- Video Games
- About Us
Last week during the premiere of Agent Carter, Marvel debut the teaser for Ant-Man, a film that was originally developed by Edgar Wright and Joe Cornish (Attack the Block) back in 2001. However, when the film comes out in theaters on July 15, 2015, it will be directed by Peyton Reed (The Break-Up). If you combine the movie’s turbulent development with the fact that Ant-Man isn’t a beloved character even within comics, Ant-Man is a risky film and could be the first disappointment for Marvel Studios.
There are a few reasons to be concerned about Ant-Man, but one of the most important is the departure of Wright, who left the project last May, reportedly over disagreement with Marvel on the creative direction of the movie. Wright is known for his films that combine humor and action, such as Shaun of the Dead, Hot Fuzz, and The World’s End. He also successfully adapted a comic series with Scott Pilgrim vs. The World. Wright’s trademark funny and exciting tone would seem to be a great fit for Ant-Man, who is not a household name and possesses power with potential for humor.
It’s unfair to make too much of a judgment of a movie from a short clip, but the teaser for Ant-Man does not look like a fun mix of humor, adventure, and action. It appears to be a straight-up dramatic action movie. There is only one real joke in the entire clip. This seems especially strange since the lead actor is Paul Rudd, who is very likeable and does have dramatic range but also has done his best work in comedies. Rudd seems like a great fit for Wright movie but less so for a regular action movie.
If Marvel Studios has decided to make Ant-Man a straight super hero flick, I think it will be a mistake, especially considering what a big smash Guardians of the Galaxy was. GotG proved that Marvel could set a funny but action-packed movie within their cinematic universe. New Ant-Man director Peyton Reed is best known for comedies and romantic comedies like Yes Man, The Break-Up, and Bring It On. I’m not saying that Reed isn’t capable of producing a fun movie, but he will not get a lot of time to work on it. Hopefully, this isn’t reminiscent of when Brett Ratner was brought in last minute for Matthew Vaughn on X-Men: The Last Stand. Let’s just say that it didn’t work out.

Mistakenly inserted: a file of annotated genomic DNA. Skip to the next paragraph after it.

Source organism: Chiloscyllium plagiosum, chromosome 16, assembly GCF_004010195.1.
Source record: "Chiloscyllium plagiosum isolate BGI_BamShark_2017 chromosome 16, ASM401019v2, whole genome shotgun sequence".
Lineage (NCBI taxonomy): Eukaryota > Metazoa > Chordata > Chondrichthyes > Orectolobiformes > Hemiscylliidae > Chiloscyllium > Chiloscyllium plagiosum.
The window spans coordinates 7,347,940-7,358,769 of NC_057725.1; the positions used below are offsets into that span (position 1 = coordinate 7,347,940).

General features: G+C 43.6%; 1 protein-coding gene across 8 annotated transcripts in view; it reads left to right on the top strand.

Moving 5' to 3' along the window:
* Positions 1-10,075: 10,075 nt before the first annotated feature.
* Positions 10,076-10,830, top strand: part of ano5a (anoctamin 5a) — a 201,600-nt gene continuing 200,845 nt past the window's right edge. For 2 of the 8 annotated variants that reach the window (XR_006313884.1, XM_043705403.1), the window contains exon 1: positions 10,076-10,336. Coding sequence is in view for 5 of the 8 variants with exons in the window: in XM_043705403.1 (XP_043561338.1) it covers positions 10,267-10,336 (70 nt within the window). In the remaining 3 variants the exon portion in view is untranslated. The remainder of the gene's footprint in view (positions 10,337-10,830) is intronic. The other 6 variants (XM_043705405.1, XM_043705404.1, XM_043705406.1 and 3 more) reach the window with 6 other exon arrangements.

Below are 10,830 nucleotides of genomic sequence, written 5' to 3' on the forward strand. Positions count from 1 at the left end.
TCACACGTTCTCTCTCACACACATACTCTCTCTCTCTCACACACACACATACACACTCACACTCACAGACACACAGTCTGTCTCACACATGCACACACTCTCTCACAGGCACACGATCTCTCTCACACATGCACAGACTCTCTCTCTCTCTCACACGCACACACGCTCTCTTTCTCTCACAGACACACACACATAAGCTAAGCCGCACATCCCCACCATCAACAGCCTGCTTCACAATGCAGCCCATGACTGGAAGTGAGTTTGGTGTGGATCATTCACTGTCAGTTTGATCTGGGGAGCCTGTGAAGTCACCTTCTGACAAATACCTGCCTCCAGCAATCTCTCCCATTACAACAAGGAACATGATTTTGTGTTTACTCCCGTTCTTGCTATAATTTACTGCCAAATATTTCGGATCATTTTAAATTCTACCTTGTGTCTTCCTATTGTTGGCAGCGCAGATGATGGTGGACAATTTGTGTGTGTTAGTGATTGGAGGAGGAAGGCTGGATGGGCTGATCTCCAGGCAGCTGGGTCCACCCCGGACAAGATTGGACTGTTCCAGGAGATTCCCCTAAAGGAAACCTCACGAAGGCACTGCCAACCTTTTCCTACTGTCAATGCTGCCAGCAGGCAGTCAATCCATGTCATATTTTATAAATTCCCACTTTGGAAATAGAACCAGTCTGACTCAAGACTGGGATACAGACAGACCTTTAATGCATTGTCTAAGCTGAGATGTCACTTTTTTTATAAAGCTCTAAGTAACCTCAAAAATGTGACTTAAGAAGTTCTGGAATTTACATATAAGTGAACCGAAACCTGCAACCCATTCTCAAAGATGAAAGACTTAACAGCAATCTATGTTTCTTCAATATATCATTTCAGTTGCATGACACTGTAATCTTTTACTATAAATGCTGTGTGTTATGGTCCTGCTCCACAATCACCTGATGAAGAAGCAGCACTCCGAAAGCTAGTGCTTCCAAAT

Ant-Man is also a tough sell for a solo movie because he hasn’t even had a long history of a successful solo comic book. Furthermore, the Ant-Man movie isn’t even showcasing the most popular version of Ant-Man, Henry “Hank” Pym, the original Ant-Man. Pym has an important role in the Marvel Universe as one of the founding members of the Avengers, creator of Ultron, and one of the smartest people in the Marvel Universe.
Hank Pym would seem to be a perfect fit for Avengers: Age of Ultron. However, perhaps because Ant-Man was already in development, Marvel Studios decided to change Ultron’s origin in the second Avengers movie (he will be a creation of Tony Stark) and shifted Pym to Ant-Man. However, Ant-Man is focused on the 2nd Ant-Man, reformed thief Scott Lang (there is a 3rd Ant-Man in the comics named Eric O’Grady) with Pym being an older, supporting character, as played by Michael Douglas.
So we have a comic book character that doesn’t have a long history of a solo comic book, a movie that is following the less well-known version of Ant-Man, and the departure of a well-respected director who has a history of making quirky action-comedies and a built-in fan base. Ant-Man could work out great. At the same time, these things are why there is a chance that if early reviews for Ant-Man are negative or even just tepid, the movie could fail at the box office, especially with the tough summer blockbuster schedule.
Marvel Studios has released many films since Iron Man and while not all were beloved, none has really been a real commercial failure. It’s true that Guardians of the Galaxy was not based on well-known characters, but even early teasers of the film showed a great tone mixing sarcastic wit and a strong cast. Though Rudd and Douglas are very good actors, it remains to be seen if the movie and the script (which is credited to Rudd and Anchorman writer/director Adam McKay) will strike the right balance in order to make Ant-Man another success for Marvel Studios.